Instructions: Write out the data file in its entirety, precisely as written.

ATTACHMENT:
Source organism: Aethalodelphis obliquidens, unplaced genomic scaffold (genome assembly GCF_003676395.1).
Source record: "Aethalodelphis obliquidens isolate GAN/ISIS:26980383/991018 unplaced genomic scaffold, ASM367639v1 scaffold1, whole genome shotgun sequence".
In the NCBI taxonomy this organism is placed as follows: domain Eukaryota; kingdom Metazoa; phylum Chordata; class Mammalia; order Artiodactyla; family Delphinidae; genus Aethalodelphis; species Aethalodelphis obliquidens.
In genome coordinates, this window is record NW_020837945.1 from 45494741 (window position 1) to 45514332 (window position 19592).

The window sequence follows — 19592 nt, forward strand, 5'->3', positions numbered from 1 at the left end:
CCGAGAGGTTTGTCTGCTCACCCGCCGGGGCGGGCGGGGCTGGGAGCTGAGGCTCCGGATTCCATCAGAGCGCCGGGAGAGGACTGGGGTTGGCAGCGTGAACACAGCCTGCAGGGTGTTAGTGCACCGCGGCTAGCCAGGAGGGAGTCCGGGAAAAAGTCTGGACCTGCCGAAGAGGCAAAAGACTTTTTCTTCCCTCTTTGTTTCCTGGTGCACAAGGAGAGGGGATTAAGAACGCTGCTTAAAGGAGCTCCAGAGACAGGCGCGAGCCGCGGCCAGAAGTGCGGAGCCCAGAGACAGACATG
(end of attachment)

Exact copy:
Source organism: Aethalodelphis obliquidens, unplaced genomic scaffold (genome assembly GCF_003676395.1).
Source record: "Aethalodelphis obliquidens isolate GAN/ISIS:26980383/991018 unplaced genomic scaffold, ASM367639v1 scaffold1, whole genome shotgun sequence".
In the NCBI taxonomy this organism is placed as follows: domain Eukaryota; kingdom Metazoa; phylum Chordata; class Mammalia; order Artiodactyla; family Delphinidae; genus Aethalodelphis; species Aethalodelphis obliquidens.
In genome coordinates, this window is record NW_020837945.1 from 45494741 (window position 1) to 45514332 (window position 19592).

The window sequence follows — 19592 nt, forward strand, 5'->3', positions numbered from 1 at the left end:
CCGAGAGGTTTGTCTGCTCACCCGCCGGGGCGGGCGGGGCTGGGAGCTGAGGCTCCGGATTCCATCAGAGCGCCGGGAGAGGACTGGGGTTGGCAGCGTGAACACAGCCTGCAGGGTGTTAGTGCACCGCGGCTAGCCAGGAGGGAGTCCGGGAAAAAGTCTGGACCTGCCGAAGAGGCAAAAGACTTTTTCTTCCCTCTTTGTTTCCTGGTGCACAAGGAGAGGGGATTAAGAACGCTGCTTAAAGGAGCTCCAGAGACAGGCGCGAGCCGCGGCCAGAAGTGCGGAGCCCAGAGACAGACATG